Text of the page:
DeLand, FL - Almost $30 million out of the $96.5 million that Volusia County received in April for Coronavirus relief remains, and the county has to figure out what to do with that money before it expires in December.
The money could go towards programs and projects that the county already has in place for COVID-19 assistance. But, according to an agenda item from Tuesday's (November 17th) meeting, not all of those programs and projects will use the entire amount previously allocated. In total, with unallocated and allocated but unspent amounts considered, the county expects to have about $30 million left over—which must be spent before December 30th.
One possible pathway the funds could take could be into the salaries of the county's public safety personnel. A resolution filed by the officials could see almost $26 million in unallocated funds be used to reimburse the county for payroll and benefits of public safety employees.
Any leftover money could also make its way into other programs the county has already funded with Coronavirus Relief Funds (CRF), such as the county's rental and mortgage assistance program—which has seen the submission of almost 8,900 applications, according to Community Services Director Dona Butler.
County officials also received an additional funding request from the Florida Department of Health in Volusia County (DOH). Per a letter from DOH Administrator Patricia Boswell to the council, 11 staff members have been reassigned to the DOH's COVID response and are expected to "continue in their new COVID role for the foreseeable future." Those 11 employees are four epidemiologists, four nursing and nursing support staff, and three logistical support staff—who do not have a dedicated funding source since being reassigned.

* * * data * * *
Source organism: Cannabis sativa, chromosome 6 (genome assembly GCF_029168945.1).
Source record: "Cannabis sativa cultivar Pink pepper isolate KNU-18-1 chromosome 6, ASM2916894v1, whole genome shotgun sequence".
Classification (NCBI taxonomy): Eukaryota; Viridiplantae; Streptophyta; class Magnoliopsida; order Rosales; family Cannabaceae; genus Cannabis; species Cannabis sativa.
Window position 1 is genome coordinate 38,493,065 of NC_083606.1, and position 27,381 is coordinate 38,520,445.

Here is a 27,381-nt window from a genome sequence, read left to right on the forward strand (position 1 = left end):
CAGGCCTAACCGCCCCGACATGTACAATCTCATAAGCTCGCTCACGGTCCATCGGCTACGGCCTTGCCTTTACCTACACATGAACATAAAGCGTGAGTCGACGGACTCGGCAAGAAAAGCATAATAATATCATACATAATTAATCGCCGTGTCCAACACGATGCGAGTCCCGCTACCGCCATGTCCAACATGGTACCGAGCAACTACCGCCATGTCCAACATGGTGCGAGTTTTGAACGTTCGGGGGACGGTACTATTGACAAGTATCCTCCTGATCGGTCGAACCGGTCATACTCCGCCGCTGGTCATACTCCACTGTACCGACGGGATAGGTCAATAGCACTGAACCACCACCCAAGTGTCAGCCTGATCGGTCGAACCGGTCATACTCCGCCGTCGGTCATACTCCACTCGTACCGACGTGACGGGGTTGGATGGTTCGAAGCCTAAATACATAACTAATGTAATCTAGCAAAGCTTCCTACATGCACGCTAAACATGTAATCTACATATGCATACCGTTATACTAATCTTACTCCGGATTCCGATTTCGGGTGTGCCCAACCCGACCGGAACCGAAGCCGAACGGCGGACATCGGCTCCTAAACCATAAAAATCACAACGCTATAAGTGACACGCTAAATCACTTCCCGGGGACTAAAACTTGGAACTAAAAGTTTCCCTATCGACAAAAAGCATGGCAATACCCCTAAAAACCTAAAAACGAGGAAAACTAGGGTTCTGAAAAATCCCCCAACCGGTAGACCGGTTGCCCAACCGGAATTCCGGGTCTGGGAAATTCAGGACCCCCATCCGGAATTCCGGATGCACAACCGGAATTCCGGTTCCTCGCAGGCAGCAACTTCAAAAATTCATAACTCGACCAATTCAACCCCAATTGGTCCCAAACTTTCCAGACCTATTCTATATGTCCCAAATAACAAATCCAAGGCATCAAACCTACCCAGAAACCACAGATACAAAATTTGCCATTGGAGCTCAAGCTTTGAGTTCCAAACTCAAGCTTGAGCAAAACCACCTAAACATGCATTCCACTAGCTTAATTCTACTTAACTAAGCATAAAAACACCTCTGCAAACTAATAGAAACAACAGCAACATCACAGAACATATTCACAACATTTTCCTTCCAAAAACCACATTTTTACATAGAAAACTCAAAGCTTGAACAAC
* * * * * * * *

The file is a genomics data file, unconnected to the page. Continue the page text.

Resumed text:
"The funding to pay them has come from our declining reserves – which we anticipate will be depleted before the end of the State fiscal year," wrote Boswell.
To keep those 11 employees from the first of next year through to June 30th, 2021, the projected cost is almost $320,000. There is also the need to oversee and supervise that staff, which is expected to cost another $47,000. Boswell also mentioned that the DOH anticipates the need for enhanced immunization efforts over the next several months, which also includes outreach to provide flu shots to under-served communities. However, most of the state's resources have been allocated to fighting COVID-19, leaving their supply of flu vaccines to be "considerably less than normal."
Therefore, the DOH is requesting almost $13,000 for about 775 flu vaccines—which puts their total overall funding request at $380,000.
The Volusia County Council is slated to meet again on December 15th.